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The XStream library offers clean, easy XML serialization of POJOs.

Posted by scottschram on September 15, 2005 at 12:49 PM PDT

XStream serializes and restores very clean, readable XML from POJOs, like this:

public class Publisher {
	private String publisherID;
	private String name;
    // getters and setters...
    }
    
    Becomes:

<Publisher> 
    <publisherID>lorenz</publisherID> 
    <name>Lorenz Corporation</name> 
</Publisher> 

Using two lines of code (although you can customize lots of things if needed.)

XStream xstream = new XStream();
String xml = xstream.toXML(obj);

If you don't want it to include the fully qualified class name:

<com.choralmusic.db.Publisher>

Add one line:

xstream.alias("Publisher", Publisher.class);

Collections look great, for example, this ArrayList of Listing objects:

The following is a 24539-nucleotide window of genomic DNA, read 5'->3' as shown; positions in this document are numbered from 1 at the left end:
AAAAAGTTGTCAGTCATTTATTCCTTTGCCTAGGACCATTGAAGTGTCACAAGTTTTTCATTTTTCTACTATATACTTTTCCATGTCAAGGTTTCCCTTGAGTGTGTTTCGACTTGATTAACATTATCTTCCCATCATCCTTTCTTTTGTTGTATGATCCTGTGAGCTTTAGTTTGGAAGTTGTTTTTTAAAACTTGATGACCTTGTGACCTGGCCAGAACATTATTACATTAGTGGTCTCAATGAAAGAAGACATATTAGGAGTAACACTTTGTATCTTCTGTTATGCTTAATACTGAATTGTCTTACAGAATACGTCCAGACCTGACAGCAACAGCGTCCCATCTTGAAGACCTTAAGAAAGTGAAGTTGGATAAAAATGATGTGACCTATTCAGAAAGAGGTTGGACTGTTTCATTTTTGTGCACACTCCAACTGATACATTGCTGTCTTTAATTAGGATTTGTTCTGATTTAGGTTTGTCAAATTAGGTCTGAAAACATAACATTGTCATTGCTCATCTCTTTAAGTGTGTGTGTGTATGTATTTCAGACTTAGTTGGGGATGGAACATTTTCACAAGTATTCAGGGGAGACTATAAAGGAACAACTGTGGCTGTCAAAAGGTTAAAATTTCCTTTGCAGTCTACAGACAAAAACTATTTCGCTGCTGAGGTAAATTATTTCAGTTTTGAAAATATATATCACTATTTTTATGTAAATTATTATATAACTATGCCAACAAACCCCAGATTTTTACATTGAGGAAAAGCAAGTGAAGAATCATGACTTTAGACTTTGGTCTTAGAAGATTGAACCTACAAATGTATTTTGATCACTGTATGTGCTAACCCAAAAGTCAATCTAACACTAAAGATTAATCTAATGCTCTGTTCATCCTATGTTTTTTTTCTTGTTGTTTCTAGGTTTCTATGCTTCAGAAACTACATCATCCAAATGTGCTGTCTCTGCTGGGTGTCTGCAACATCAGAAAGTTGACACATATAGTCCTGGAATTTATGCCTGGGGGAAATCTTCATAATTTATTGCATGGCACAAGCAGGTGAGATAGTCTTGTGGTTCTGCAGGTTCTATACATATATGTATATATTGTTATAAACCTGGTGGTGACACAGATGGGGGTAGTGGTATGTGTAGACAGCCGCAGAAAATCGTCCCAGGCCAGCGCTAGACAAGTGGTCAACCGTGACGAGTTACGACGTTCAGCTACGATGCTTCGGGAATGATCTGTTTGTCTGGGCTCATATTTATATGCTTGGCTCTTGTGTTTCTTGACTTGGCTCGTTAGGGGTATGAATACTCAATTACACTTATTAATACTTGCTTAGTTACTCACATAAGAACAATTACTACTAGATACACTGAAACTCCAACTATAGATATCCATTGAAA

<listings>
      <Listing>
        <pageRef>church_christmas</pageRef>
        <includeCover>false</includeCover>
      </Listing>
      <Listing>
        <pageRef>school_winter</pageRef>
        <includeCover>false</includeCover>
      </Listing>
    </listings>

Restoring the object is two lines (with optional aliases):

XStream xstream = new XStream();
// If you don't have fully qualified names, add one or more aliases:
xstream.alias("CatalogItem", CatalogItem.class);
catalogItems = (ArrayList) xstream.fromXML(theXMLString);

The XML suitable for editing by hand for configuration or if persisted to a file. It would be very easy to manipulate via XSLT or XQUERY. It makes a nice readable toString() for debugging.

License: BSD derived, commercial friendly.

Dependencies: none (!), XML Pull Parser optional to improve performance.

Limitations

When using the Sun 1.4 (and 1.5) JVM, XStream can reinstantiate classes that do not have a default constructor. (Cool rule-breaking magic.) Other JVMs require a default constructor.

Check out XStream and the two minute tutorial.

XStream has worked very well for me. Thanks to Malcolm Davis for pointing out this terrific library.

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